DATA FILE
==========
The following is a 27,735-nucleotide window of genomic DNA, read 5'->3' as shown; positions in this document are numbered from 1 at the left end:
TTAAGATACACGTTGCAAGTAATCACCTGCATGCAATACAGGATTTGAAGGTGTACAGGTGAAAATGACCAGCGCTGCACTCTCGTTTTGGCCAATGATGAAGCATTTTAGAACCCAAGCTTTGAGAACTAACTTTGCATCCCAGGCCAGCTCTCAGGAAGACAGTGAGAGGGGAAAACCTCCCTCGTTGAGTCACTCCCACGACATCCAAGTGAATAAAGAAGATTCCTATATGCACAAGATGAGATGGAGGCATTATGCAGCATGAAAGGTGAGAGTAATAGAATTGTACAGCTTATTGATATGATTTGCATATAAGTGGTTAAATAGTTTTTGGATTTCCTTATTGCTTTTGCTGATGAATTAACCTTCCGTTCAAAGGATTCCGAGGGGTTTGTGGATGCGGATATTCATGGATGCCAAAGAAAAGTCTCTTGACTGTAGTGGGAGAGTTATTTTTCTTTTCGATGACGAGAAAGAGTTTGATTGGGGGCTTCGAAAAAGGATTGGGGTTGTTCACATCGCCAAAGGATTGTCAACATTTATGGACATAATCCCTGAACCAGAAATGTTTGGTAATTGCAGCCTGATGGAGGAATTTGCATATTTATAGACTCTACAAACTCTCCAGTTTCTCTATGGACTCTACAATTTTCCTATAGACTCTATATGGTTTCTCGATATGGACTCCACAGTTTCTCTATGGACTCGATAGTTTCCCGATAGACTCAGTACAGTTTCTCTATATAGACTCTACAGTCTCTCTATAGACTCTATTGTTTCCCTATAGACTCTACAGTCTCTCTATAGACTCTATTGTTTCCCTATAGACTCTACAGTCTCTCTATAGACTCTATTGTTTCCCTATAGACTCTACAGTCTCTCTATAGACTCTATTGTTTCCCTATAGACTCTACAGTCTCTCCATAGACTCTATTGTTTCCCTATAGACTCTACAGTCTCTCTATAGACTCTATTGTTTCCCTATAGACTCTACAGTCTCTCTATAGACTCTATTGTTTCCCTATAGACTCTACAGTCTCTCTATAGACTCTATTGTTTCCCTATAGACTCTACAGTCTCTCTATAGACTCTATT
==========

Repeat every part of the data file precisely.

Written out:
The following is a 27,735-nucleotide window of genomic DNA, read 5'->3' as shown; positions in this document are numbered from 1 at the left end:
TTAAGATACACGTTGCAAGTAATCACCTGCATGCAATACAGGATTTGAAGGTGTACAGGTGAAAATGACCAGCGCTGCACTCTCGTTTTGGCCAATGATGAAGCATTTTAGAACCCAAGCTTTGAGAACTAACTTTGCATCCCAGGCCAGCTCTCAGGAAGACAGTGAGAGGGGAAAACCTCCCTCGTTGAGTCACTCCCACGACATCCAAGTGAATAAAGAAGATTCCTATATGCACAAGATGAGATGGAGGCATTATGCAGCATGAAAGGTGAGAGTAATAGAATTGTACAGCTTATTGATATGATTTGCATATAAGTGGTTAAATAGTTTTTGGATTTCCTTATTGCTTTTGCTGATGAATTAACCTTCCGTTCAAAGGATTCCGAGGGGTTTGTGGATGCGGATATTCATGGATGCCAAAGAAAAGTCTCTTGACTGTAGTGGGAGAGTTATTTTTCTTTTCGATGACGAGAAAGAGTTTGATTGGGGGCTTCGAAAAAGGATTGGGGTTGTTCACATCGCCAAAGGATTGTCAACATTTATGGACATAATCCCTGAACCAGAAATGTTTGGTAATTGCAGCCTGATGGAGGAATTTGCATATTTATAGACTCTACAAACTCTCCAGTTTCTCTATGGACTCTACAATTTTCCTATAGACTCTATATGGTTTCTCGATATGGACTCCACAGTTTCTCTATGGACTCGATAGTTTCCCGATAGACTCAGTACAGTTTCTCTATATAGACTCTACAGTCTCTCTATAGACTCTATTGTTTCCCTATAGACTCTACAGTCTCTCTATAGACTCTATTGTTTCCCTATAGACTCTACAGTCTCTCTATAGACTCTATTGTTTCCCTATAGACTCTACAGTCTCTCTATAGACTCTATTGTTTCCCTATAGACTCTACAGTCTCTCCATAGACTCTATTGTTTCCCTATAGACTCTACAGTCTCTCTATAGACTCTATTGTTTCCCTATAGACTCTACAGTCTCTCTATAGACTCTATTGTTTCCCTATAGACTCTACAGTCTCTCTATAGACTCTATTGTTTCCCTATAGACTCTACAGTCTCTCTATAGACTCTATT